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I have a site in two languages:

domain.com (German)
en.domain.com (English)

The content is literature. Both sites are in their respective language only, but I want to also offer a dual view, to compare the text in different languages side by side, like in this example:

https://cn.nytimes.com/world/20180706/trump-germany-family-ancestry-kallstadt/dual/

So I have:

domain.com/afx9-artikel (German only)
en.domain.com/afx9-article (English only)

And then, additionally, these dual view pages to compare the languages:

domain.com/afx9-artikel/en (German with English)
en.domain.com/afx9-article/de (English with German)

What should I do with these dual view pages?

  • Should I link to them only via rel="nofollow"?
  • Should I not link to them at all, and use Javascript to let users access these pages?
  • Should I use rel="canonical" on them?
  • Should I block them via robots.txt?

Thanks!

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This is an interesting question!

Should I link to them only via rel="nofollow"?

No because Google will still crawl the URLs even if you link to them with nofollow and they will get indexed.

Should I not link to them at all, and use Javascript to let users access these pages?

This is a valid option, although depending on your implementation and Google getting better at crawling JS, it means they could still get indexed.

Should I use rel="canonical" on them?

Some may ay no, as the content isn't identical. However I've seen canonical tags implemented in similar ways, where only 50% of the content is duplicated from the page being canonicalised too, and they worked just fine.

So in this situation I would implement canonical, monitor it and see how it performs. If the canonicalised pages stay out of Google's index, I would say its a success. Also if some pages are indexed, but when viewing the Google cache of the page, if it shows the content from the canonical source page, not the canonicalised page, I'd also count that as a success.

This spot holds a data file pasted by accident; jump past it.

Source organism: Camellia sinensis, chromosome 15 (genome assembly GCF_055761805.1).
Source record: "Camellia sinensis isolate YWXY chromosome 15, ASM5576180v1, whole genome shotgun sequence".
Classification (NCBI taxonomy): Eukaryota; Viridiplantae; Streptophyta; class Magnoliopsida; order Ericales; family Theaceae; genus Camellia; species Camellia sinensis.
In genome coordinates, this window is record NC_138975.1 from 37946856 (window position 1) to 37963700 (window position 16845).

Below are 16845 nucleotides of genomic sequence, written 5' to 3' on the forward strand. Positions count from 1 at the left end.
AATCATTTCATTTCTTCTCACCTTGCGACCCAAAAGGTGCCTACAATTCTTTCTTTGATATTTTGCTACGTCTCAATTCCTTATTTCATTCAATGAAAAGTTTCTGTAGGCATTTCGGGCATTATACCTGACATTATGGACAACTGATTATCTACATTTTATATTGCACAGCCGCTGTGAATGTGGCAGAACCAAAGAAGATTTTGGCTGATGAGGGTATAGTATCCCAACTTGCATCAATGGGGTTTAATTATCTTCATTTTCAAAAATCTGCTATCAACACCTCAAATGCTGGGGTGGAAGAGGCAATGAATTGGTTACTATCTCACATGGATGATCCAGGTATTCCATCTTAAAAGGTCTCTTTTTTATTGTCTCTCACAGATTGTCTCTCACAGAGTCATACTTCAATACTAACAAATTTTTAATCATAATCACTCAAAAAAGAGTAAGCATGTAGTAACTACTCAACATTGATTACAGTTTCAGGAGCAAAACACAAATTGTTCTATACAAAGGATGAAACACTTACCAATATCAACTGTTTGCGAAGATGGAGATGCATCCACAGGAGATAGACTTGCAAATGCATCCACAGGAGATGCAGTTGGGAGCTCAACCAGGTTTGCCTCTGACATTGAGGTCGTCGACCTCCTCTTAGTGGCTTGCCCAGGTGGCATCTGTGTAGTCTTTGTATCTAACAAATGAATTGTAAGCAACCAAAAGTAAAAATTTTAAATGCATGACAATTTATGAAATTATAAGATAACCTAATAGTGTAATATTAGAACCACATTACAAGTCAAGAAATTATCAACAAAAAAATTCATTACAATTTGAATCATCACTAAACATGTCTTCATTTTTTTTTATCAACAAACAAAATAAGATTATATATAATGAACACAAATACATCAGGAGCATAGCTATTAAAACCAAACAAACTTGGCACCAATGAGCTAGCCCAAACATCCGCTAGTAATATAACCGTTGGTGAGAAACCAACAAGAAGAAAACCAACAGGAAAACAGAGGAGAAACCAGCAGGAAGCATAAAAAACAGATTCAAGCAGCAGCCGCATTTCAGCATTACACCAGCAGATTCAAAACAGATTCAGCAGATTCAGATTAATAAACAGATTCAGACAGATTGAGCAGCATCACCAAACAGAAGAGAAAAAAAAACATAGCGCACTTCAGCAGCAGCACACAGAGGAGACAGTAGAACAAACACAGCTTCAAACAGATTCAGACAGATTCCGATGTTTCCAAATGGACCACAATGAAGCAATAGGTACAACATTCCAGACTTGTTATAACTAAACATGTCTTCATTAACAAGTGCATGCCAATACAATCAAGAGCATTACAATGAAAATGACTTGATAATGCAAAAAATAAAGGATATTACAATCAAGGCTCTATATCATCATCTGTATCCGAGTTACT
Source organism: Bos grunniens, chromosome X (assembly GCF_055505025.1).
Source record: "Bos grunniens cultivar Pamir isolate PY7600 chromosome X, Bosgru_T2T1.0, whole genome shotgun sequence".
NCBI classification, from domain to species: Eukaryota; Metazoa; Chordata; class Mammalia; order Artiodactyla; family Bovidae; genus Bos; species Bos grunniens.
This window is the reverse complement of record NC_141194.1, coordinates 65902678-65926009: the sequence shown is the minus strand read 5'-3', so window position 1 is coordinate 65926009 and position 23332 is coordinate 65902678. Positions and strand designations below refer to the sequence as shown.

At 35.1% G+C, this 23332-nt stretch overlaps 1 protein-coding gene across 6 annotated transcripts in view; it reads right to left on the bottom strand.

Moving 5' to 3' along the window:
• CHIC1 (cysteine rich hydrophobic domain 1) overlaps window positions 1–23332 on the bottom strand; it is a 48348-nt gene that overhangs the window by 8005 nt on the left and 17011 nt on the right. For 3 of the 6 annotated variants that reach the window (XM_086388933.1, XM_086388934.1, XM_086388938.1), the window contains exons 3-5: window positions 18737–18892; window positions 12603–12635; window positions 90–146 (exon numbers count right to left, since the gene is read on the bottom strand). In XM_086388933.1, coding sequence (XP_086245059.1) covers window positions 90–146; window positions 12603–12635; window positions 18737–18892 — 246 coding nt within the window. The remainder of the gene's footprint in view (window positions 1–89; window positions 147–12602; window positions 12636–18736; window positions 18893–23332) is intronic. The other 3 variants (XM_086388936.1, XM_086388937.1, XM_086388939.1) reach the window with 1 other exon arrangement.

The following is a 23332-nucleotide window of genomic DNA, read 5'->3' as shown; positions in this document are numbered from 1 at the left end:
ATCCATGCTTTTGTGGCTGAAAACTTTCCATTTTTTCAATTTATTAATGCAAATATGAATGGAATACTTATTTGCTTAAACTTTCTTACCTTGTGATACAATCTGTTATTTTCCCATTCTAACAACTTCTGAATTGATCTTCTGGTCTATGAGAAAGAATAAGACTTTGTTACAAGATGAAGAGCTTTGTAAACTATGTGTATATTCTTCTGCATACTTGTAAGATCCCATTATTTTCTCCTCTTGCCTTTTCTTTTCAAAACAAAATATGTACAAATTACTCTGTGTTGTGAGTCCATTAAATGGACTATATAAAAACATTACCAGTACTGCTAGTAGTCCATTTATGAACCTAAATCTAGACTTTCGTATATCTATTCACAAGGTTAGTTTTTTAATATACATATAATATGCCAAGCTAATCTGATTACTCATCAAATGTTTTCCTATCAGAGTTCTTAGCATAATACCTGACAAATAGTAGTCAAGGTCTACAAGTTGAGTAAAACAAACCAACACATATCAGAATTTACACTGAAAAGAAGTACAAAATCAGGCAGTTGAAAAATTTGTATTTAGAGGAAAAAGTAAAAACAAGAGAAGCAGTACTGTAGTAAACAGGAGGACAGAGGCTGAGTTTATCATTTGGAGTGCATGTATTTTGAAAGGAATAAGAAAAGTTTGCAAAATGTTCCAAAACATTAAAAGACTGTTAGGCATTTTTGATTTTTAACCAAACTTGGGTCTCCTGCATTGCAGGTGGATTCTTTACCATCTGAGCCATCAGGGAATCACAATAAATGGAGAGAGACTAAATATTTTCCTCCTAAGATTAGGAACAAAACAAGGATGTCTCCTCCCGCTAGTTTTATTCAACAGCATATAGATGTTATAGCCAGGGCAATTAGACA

If the canonical didnt work and all these pages are indexed, I'd block them from being indexed with robots noindex, follow tag.

The reason I'd try canonical first, is because any external SEO value the pages have I want to keep, so it will be passed along with canonical tags, where as using the noindex tag it will be mostly lost.

Should I block them via robots.txt?

I'd only block them via robots.txt, once I have gone the noindex tag route and have confirmed they have been removed from the SERPS.

If you add them in robots.txt before, search engines wont see the noindex tag as they cannot crawl the page, and the page can stay indexed if it's only blocked in robots.txt.

And the reason I might block them both in robots meta tag and in robots.txt, is to conserve crawl budget. I don't really want Google crawling pages I don't want indexed, when it can be better spent crawling my valid pages. So blocking in robos.txt will stop Google crawling them

  • Here is a video from Google, where it's stated that Google can understand dual languages on a page: youtu.be/3C6p_ip9ang?t=780 Not this exact case though. – Max Aug 1 '18 at 3:06

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